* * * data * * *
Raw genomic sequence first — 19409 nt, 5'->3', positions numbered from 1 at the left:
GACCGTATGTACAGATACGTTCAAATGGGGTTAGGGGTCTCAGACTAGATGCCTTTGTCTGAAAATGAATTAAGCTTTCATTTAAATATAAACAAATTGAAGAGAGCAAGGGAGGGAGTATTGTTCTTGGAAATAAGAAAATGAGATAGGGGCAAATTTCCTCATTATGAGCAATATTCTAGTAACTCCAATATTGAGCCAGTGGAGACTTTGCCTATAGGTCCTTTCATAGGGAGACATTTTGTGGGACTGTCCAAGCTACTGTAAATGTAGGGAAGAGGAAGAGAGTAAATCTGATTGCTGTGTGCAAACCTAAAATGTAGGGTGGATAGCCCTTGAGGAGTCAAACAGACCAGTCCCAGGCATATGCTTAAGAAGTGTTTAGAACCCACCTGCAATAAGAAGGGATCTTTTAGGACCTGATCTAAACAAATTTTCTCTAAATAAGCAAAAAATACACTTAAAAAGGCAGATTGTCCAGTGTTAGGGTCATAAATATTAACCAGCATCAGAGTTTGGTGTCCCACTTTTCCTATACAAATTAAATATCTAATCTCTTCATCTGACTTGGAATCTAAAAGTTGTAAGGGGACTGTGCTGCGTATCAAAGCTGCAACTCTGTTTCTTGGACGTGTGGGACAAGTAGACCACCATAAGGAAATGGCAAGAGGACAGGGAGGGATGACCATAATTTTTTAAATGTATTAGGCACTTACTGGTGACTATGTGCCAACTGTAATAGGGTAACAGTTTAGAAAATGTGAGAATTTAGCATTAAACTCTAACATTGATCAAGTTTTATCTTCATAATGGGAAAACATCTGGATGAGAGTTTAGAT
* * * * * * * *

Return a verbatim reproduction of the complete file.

Raw genomic sequence first — 19409 nt, 5'->3', positions numbered from 1 at the left:
GACCGTATGTACAGATACGTTCAAATGGGGTTAGGGGTCTCAGACTAGATGCCTTTGTCTGAAAATGAATTAAGCTTTCATTTAAATATAAACAAATTGAAGAGAGCAAGGGAGGGAGTATTGTTCTTGGAAATAAGAAAATGAGATAGGGGCAAATTTCCTCATTATGAGCAATATTCTAGTAACTCCAATATTGAGCCAGTGGAGACTTTGCCTATAGGTCCTTTCATAGGGAGACATTTTGTGGGACTGTCCAAGCTACTGTAAATGTAGGGAAGAGGAAGAGAGTAAATCTGATTGCTGTGTGCAAACCTAAAATGTAGGGTGGATAGCCCTTGAGGAGTCAAACAGACCAGTCCCAGGCATATGCTTAAGAAGTGTTTAGAACCCACCTGCAATAAGAAGGGATCTTTTAGGACCTGATCTAAACAAATTTTCTCTAAATAAGCAAAAAATACACTTAAAAAGGCAGATTGTCCAGTGTTAGGGTCATAAATATTAACCAGCATCAGAGTTTGGTGTCCCACTTTTCCTATACAAATTAAATATCTAATCTCTTCATCTGACTTGGAATCTAAAAGTTGTAAGGGGACTGTGCTGCGTATCAAAGCTGCAACTCTGTTTCTTGGACGTGTGGGACAAGTAGACCACCATAAGGAAATGGCAAGAGGACAGGGAGGGATGACCATAATTTTTTAAATGTATTAGGCACTTACTGGTGACTATGTGCCAACTGTAATAGGGTAACAGTTTAGAAAATGTGAGAATTTAGCATTAAACTCTAACATTGATCAAGTTTTATCTTCATAATGGGAAAACATCTGGATGAGAGTTTAGAT